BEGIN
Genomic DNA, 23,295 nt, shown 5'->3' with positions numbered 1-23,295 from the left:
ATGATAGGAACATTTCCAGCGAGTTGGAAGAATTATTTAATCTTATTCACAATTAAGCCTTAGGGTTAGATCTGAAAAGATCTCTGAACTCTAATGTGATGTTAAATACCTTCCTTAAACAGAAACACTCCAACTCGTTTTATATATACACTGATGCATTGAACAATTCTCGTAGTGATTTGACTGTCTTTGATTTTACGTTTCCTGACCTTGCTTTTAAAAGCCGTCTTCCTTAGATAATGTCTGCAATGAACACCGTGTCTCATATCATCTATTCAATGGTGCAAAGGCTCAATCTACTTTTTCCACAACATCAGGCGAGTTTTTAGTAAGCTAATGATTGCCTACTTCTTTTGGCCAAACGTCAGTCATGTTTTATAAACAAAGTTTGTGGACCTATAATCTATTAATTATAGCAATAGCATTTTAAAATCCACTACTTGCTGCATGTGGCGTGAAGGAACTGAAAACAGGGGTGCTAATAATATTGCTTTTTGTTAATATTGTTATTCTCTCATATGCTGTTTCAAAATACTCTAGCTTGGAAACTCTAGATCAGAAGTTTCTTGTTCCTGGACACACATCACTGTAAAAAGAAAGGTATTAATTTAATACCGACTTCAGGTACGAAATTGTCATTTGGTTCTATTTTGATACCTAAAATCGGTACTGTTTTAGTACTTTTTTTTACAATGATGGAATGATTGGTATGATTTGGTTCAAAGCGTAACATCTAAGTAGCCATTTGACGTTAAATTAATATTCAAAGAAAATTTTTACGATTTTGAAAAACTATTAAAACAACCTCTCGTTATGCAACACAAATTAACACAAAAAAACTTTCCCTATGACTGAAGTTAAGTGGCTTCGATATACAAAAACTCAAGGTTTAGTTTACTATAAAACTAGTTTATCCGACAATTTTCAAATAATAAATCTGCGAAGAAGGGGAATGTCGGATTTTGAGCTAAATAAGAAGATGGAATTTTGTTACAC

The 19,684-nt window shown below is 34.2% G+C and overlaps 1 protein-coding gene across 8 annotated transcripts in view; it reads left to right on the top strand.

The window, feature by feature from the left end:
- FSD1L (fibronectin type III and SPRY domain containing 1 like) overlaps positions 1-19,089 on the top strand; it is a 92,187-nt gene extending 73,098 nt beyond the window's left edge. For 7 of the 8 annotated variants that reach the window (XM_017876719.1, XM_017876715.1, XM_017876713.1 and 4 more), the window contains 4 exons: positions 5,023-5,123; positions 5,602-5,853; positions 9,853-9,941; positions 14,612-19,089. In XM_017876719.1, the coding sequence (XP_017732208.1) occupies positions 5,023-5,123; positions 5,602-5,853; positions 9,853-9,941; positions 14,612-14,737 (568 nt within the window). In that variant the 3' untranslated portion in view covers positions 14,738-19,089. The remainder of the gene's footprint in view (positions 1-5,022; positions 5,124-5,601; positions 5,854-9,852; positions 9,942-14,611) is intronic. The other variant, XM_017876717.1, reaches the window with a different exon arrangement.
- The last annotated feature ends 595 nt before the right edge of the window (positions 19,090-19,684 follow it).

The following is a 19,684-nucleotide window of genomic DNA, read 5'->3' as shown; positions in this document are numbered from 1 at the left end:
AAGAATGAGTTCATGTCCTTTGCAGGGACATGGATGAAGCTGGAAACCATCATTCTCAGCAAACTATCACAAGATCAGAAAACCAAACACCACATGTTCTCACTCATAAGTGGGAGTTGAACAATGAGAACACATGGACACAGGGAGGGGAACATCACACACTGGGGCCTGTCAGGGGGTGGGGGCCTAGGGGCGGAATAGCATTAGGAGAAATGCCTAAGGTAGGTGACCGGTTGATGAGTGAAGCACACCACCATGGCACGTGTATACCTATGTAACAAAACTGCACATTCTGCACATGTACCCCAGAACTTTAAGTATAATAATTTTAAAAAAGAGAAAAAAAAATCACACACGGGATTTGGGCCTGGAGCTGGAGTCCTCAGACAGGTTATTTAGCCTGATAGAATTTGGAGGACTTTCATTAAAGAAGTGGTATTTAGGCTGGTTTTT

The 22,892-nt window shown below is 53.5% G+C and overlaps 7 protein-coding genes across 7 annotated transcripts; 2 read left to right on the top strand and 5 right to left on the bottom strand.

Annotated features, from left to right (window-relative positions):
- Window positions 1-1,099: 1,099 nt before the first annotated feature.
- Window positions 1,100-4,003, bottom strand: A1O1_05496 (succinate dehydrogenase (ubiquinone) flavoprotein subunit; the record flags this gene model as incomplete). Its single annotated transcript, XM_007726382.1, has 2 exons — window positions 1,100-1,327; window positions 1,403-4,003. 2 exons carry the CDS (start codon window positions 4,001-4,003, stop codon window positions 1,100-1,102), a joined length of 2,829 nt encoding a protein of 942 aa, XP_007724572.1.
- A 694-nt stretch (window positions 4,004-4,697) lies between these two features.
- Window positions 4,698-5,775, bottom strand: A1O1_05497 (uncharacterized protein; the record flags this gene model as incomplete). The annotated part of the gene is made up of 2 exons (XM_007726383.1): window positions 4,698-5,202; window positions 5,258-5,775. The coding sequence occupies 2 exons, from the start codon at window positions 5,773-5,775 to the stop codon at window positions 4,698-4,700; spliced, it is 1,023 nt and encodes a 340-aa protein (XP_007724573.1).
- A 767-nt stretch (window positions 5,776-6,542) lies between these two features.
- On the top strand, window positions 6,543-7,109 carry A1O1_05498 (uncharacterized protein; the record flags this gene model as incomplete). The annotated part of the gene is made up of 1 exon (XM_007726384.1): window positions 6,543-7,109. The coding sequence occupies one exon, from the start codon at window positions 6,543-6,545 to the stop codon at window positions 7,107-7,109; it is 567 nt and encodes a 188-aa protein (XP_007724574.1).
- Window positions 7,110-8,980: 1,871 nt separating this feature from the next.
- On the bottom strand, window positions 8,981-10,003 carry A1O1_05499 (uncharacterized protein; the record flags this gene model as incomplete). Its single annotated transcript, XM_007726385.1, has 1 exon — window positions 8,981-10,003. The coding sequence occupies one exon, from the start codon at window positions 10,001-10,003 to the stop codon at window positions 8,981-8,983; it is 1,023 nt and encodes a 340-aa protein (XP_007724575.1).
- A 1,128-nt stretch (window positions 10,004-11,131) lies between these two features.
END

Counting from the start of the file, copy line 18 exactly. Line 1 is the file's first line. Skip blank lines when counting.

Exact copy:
- On the bottom strand, window positions 8,981-10,003 carry A1O1_05499 (uncharacterized protein; the record flags this gene model as incomplete). Its single annotated transcript, XM_007726385.1, has 1 exon — window positions 8,981-10,003. The coding sequence occupies one exon, from the start codon at window positions 10,001-10,003 to the stop codon at window positions 8,981-8,983; it is 1,023 nt and encodes a 340-aa protein (XP_007724575.1).